Many Canada Pension Plan (CPP) users will not toy with the idea of taking their pensions at age 60. Their logic is understandable, because of a disincentive. The benefit amount reduces by 7.2% per month before age 65, or 36% overall for the five-year advance.
Healthier Canadians would rather wait until 70 to boost their CPP by 42% (8.4% per year month before age 70). The fear of most is living on restricted income, since life expectancy has increased by 0.18% from 2020 to 82.66 years in 2021. Thus, it makes good financial sense to wait, as you’d need more if the sunset years are longer than before.
Anyhow, starting CPP payments ahead of the neutral territory or at age 65 isn’t entirely a setback. There are instances when taking the early option is more practical, if not clever.
1. Health concerns
The early option is practical for CPP users with serious health conditions that can shorten their lives. However, if you don’t expect to live the whole nine yards in retirement or 25 years, you don’t need to play the averages or even consider the advantages of the delay option.
2. Need for sufficient resources
Financial situations may differ per individual. For example, if you turned 60 and quit working, you need a paycheck replacement to cover bills or make ends meet. The CPP is your instant solution, although it’s only equivalent to 25% of the average pre-retirement income.
Since not everyone contributes the maximum, the average monthly CPP at 65 is $736.58 (as of January 31, 2021). However, claiming at 60 brings it down to $471.41, or $5,656.93 per year.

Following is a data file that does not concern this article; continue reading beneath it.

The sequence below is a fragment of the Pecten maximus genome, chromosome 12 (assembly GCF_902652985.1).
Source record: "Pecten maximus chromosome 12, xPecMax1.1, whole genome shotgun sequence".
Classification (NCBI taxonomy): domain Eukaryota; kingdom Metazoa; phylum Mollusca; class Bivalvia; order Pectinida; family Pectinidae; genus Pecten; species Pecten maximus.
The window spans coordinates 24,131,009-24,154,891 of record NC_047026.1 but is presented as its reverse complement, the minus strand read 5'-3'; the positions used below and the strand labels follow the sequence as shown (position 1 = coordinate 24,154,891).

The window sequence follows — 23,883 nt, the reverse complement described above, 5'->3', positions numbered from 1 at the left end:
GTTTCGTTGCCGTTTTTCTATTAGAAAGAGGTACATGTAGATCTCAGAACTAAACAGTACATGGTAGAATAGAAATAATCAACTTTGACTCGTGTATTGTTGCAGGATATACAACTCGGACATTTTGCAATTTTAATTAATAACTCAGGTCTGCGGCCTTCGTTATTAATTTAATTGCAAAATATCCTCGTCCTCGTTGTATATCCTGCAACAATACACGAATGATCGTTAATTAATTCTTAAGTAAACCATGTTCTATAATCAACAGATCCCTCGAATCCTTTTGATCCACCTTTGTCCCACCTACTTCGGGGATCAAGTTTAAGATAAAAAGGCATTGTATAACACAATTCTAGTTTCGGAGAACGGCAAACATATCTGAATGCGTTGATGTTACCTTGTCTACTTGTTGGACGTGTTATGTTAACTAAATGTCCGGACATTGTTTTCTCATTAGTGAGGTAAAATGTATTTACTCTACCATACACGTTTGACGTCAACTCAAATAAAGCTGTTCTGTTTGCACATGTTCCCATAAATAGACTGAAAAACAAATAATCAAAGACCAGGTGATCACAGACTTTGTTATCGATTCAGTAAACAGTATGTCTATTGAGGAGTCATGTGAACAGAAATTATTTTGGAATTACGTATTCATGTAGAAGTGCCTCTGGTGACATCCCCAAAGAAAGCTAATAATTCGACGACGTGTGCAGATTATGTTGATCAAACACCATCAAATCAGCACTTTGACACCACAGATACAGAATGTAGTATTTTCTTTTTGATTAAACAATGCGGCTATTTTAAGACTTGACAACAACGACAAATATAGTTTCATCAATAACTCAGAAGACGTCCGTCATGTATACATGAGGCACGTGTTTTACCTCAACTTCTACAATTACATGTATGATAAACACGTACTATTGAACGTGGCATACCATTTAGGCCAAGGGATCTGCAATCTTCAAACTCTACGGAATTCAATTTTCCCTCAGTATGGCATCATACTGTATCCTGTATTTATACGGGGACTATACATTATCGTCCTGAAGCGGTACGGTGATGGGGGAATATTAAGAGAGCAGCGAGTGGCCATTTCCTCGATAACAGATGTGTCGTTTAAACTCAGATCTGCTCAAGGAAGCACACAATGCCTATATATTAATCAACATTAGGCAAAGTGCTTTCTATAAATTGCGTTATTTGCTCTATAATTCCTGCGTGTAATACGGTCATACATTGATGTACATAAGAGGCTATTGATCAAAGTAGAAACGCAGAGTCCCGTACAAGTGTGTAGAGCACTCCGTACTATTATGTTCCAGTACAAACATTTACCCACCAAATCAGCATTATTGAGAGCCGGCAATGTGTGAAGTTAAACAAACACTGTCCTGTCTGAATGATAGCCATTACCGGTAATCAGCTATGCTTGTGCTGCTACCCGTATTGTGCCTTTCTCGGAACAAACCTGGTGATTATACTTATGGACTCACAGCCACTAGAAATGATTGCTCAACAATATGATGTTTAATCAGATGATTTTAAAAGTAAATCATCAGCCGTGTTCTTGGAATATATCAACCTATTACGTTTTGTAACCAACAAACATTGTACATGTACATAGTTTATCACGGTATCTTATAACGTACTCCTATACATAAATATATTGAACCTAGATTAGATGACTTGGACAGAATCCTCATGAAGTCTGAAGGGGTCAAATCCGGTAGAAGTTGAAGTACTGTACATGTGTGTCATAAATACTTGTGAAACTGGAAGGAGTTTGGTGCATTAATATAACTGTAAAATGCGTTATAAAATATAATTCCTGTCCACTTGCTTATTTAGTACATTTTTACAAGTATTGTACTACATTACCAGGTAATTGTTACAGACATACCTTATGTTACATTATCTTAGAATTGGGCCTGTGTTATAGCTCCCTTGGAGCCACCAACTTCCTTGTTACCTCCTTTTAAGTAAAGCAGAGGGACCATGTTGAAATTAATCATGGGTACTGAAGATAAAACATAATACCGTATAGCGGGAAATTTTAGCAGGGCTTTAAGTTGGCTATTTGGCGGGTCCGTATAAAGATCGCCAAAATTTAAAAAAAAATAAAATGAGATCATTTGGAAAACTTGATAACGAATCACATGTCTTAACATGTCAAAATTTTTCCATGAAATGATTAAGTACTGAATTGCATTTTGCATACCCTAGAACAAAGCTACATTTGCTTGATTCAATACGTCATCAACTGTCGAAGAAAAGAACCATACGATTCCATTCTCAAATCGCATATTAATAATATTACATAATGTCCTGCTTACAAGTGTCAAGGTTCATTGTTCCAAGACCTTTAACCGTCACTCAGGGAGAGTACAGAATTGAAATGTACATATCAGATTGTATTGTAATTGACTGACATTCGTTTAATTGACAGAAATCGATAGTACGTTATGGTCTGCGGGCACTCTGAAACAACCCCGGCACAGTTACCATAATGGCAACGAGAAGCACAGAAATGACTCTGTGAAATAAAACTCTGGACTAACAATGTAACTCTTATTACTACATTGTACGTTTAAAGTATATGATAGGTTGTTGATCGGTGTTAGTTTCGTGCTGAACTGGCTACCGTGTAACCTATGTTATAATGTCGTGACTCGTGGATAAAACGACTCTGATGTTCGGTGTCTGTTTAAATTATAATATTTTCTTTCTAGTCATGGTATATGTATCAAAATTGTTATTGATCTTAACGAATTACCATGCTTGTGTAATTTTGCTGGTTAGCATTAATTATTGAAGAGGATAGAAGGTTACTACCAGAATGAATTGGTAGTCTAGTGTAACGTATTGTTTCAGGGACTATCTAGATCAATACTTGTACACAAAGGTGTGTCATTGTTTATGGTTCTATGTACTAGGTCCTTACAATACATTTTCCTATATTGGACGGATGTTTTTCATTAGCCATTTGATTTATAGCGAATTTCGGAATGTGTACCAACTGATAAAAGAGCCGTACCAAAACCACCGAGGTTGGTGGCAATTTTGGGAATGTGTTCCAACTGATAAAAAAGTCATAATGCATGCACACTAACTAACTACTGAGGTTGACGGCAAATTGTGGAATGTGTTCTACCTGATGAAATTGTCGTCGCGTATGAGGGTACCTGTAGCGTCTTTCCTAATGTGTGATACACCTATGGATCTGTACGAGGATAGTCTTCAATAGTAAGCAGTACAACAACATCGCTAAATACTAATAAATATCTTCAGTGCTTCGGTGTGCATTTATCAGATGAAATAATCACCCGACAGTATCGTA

3. Sure of GIS eligibility
When you reach 65, Old Age Security (OAS) kicks in and should boost your lifetime retirement income. If the maximum monthly OAS is $618.45 (June 2021), then your annual pensions bump up to $13,078.33, including the CPP.
The early option favours retirees who are sure about their eligibility for Guaranteed Income Supplement (GIS) at 65. The GIS is non-taxable and available to low-income OAS pensioners. Also, the OAS has no impact on your GIS settlement.
Some retirees took the CPP at 60 not due to the above reasons but because they have other income sources in retirement. You too can have the confidence to take the retirement exit ahead of most. Save, invest, and build retirement wealth early in your working life.
Fertile investment ground
Today, the stock market is a fertile investment ground. Invest while the TSX keeps posting record highs. Among the excellent choices is TC Energy (TSX:TRP)(NYSE:TRP). The Dividend Aristocrat outperforms the TSX (+24.53% versus +14.89) year to date and pays a high 5.48% dividend.
The business of this $62.18 billion energy infrastructure company is vital in North America. TC Energy transports more than 25% of the region’s daily natural gas consumption. There’s cash flow visibility, given the low-risk business model and long‐term contracts with investment-grade counterparties.
TC Energy expects EBITDA to grow at a rate of 8% CAGR through 2024. Furthermore, it has raised its dividends for 21 consecutive years. This year, management targets an average annual rate increase of 8-10%.
One of three take-up options
The CPP is flexible such that the early option is just one of three options. However, the final decision depends on personal circumstances, financial situation, and desired lifestyle in retirement.
Just Released! 5 Stocks Under $49 (FREE REPORT)
Motley Fool Canada‘s market-beating team has just released a brand-new FREE report revealing 5 “dirt cheap” stocks that you can buy today for under $49 a share.
Our team thinks these 5 stocks are critically undervalued, but more importantly, could potentially make Canadian investors who act quickly a fortune.
Don’t miss out! Simply click the link below to grab your free copy and discover all 5 of these stocks now.
Claim your FREE 5-stock report now!